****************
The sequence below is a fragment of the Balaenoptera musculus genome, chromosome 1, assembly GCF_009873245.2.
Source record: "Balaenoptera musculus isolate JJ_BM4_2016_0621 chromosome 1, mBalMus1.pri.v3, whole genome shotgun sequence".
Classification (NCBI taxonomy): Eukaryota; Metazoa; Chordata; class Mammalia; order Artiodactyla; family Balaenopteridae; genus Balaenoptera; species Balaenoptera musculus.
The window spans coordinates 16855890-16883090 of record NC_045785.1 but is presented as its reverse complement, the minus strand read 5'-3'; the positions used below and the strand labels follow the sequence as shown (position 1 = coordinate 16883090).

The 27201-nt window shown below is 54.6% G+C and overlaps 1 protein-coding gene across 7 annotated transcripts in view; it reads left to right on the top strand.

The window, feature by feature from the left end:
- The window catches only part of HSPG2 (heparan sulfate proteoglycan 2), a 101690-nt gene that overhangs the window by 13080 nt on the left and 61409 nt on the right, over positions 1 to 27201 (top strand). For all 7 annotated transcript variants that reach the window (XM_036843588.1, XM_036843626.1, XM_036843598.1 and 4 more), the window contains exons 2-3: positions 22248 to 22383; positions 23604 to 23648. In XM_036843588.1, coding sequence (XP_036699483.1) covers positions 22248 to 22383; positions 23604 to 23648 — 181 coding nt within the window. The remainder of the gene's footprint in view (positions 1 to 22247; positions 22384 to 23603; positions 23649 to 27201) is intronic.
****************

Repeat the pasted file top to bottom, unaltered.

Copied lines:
The sequence below is a fragment of the Balaenoptera musculus genome, chromosome 1, assembly GCF_009873245.2.
Source record: "Balaenoptera musculus isolate JJ_BM4_2016_0621 chromosome 1, mBalMus1.pri.v3, whole genome shotgun sequence".
Classification (NCBI taxonomy): Eukaryota; Metazoa; Chordata; class Mammalia; order Artiodactyla; family Balaenopteridae; genus Balaenoptera; species Balaenoptera musculus.
The window spans coordinates 16855890-16883090 of record NC_045785.1 but is presented as its reverse complement, the minus strand read 5'-3'; the positions used below and the strand labels follow the sequence as shown (position 1 = coordinate 16883090).

The 27201-nt window shown below is 54.6% G+C and overlaps 1 protein-coding gene across 7 annotated transcripts in view; it reads left to right on the top strand.

The window, feature by feature from the left end:
- The window catches only part of HSPG2 (heparan sulfate proteoglycan 2), a 101690-nt gene that overhangs the window by 13080 nt on the left and 61409 nt on the right, over positions 1 to 27201 (top strand). For all 7 annotated transcript variants that reach the window (XM_036843588.1, XM_036843626.1, XM_036843598.1 and 4 more), the window contains exons 2-3: positions 22248 to 22383; positions 23604 to 23648. In XM_036843588.1, coding sequence (XP_036699483.1) covers positions 22248 to 22383; positions 23604 to 23648 — 181 coding nt within the window. The remainder of the gene's footprint in view (positions 1 to 22247; positions 22384 to 23603; positions 23649 to 27201) is intronic.